The age of between 7 to 12 years is considered as the Latent period. On the other hand, Erickson describes it as the Industry vs. Inferiority stage. Freud explains that children at this stage suppress their sexual emotions and start focusing on serious issues of life like learning an art or something to build them. Their life appears comfortable when they dwell on whatever builds them. At their stage, children also stop focusing on their sexual orientation. On the same note, Erickson acknowledges that children are more interested in developing an art or a skill that will see them through the stages of as they grow from age seven all the way to 12 (Mancini, & Roberto, 2009).

Notably, children at this age develop interest in toys and other hand tools that make them occupied. Since most of them will be of the schooling age, their attention is seen to be coinciding with the activities they may be doing. They tend to develop fascination and interest in what is taught to them by their teachers. Significantly, the two theories also agree on the fact that children face off with the reality of dealing with the school events and other learning experiences in a comfortable manner. In their opinion, all that matters is that which surrounds them (Mancini, & Roberto, 2009).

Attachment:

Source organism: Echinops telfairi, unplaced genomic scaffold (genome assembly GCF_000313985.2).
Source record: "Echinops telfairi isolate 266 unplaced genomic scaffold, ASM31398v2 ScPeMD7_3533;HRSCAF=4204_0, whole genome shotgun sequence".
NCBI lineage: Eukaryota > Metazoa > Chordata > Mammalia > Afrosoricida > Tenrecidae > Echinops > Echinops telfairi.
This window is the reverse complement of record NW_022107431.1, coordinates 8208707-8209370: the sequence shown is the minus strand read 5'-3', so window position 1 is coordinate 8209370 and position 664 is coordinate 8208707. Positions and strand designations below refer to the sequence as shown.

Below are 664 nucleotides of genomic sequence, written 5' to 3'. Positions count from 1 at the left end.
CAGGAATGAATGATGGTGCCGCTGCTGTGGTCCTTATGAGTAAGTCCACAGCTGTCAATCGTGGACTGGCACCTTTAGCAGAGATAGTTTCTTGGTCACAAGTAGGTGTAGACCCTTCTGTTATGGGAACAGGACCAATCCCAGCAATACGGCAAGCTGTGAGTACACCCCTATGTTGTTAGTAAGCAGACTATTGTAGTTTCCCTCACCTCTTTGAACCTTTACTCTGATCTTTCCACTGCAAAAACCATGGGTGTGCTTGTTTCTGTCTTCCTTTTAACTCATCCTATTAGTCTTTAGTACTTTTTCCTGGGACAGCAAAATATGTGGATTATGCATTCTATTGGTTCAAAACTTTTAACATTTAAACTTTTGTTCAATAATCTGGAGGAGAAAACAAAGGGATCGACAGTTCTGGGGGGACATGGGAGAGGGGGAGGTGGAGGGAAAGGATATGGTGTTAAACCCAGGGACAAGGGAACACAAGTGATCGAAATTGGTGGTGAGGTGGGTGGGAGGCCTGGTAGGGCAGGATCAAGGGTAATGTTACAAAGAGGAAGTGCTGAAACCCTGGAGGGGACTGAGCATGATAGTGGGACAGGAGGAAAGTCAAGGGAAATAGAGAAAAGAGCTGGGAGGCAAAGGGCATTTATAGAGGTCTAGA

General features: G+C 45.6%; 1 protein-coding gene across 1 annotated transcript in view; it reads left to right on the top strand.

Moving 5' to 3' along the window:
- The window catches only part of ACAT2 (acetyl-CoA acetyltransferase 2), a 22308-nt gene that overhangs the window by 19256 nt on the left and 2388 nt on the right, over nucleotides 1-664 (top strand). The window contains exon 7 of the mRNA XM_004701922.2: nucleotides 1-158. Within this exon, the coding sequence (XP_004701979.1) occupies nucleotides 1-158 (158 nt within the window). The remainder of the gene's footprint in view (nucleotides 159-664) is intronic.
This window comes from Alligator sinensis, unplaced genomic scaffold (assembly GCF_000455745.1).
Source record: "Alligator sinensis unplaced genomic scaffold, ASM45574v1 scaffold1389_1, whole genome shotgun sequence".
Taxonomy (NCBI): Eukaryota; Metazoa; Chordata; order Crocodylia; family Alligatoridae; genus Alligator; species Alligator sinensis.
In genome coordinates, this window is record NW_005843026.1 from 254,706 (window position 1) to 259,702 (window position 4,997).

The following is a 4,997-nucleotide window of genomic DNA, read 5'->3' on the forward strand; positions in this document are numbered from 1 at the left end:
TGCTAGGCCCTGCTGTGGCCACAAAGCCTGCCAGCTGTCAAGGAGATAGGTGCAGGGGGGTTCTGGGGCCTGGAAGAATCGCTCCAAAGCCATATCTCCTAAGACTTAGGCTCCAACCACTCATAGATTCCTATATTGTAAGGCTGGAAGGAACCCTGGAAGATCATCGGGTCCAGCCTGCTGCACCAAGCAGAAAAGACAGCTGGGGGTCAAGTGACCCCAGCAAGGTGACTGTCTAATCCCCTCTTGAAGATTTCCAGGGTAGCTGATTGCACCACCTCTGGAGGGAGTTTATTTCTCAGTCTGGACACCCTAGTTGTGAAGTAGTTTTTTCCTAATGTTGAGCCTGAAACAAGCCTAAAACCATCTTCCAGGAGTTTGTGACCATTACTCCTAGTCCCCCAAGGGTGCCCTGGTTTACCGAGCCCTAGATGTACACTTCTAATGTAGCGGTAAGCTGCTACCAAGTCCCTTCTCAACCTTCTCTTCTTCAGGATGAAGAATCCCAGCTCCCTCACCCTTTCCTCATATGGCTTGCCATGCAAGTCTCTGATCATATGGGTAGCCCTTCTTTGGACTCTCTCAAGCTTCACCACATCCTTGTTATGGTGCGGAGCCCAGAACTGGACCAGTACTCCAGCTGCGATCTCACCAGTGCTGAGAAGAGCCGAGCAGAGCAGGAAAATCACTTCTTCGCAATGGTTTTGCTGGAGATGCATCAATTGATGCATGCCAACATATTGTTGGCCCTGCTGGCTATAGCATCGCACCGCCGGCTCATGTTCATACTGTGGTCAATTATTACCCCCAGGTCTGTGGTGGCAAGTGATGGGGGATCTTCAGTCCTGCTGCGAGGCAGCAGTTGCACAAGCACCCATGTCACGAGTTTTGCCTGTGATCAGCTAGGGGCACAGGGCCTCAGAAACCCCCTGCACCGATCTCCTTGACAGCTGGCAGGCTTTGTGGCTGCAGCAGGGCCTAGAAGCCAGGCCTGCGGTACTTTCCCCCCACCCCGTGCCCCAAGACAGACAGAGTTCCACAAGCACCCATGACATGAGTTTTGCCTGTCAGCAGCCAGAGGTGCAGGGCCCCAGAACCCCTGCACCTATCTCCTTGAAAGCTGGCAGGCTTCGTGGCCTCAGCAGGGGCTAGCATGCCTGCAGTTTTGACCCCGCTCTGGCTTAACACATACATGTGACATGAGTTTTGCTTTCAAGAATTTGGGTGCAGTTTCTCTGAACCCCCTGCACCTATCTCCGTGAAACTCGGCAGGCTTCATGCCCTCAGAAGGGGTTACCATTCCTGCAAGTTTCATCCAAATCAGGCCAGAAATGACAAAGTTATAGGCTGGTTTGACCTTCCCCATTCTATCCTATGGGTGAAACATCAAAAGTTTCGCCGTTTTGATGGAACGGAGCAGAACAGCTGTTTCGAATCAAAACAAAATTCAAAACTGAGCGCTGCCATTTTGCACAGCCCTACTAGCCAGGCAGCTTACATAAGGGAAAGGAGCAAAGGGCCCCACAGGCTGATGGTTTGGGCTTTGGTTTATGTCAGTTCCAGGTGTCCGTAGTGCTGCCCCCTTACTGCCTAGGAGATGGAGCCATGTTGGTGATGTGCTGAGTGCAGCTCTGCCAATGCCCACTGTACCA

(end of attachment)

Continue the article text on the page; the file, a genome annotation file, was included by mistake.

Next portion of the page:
Freud refers the adolescence stage as the genital age. According to him, children looking for their mates of the opposite gender characterize this age. They pursue romantic relationships and develop feelings for the opposite sexes. In this age also, the adolescents develop in terms of their sexual growth. The Children also stop feeling attached to their parents and start looking for their mates. On the same note, Erickson explains that children at this stage develop a sense of self-identity. On this note, they become aware of their gender and the need to look for a male or female to hang out or share the experiences together. Children develop a sense of belonging and start meddling with issues of romance. According to Freud, the fascinating thing is that children are interested in making happiness a priority. The priority issues for them are to develop a sense of affection, responsibility, and belonging. In every instance, this lot believes in affection and attachment to the issues affecting them (Slater, 2003).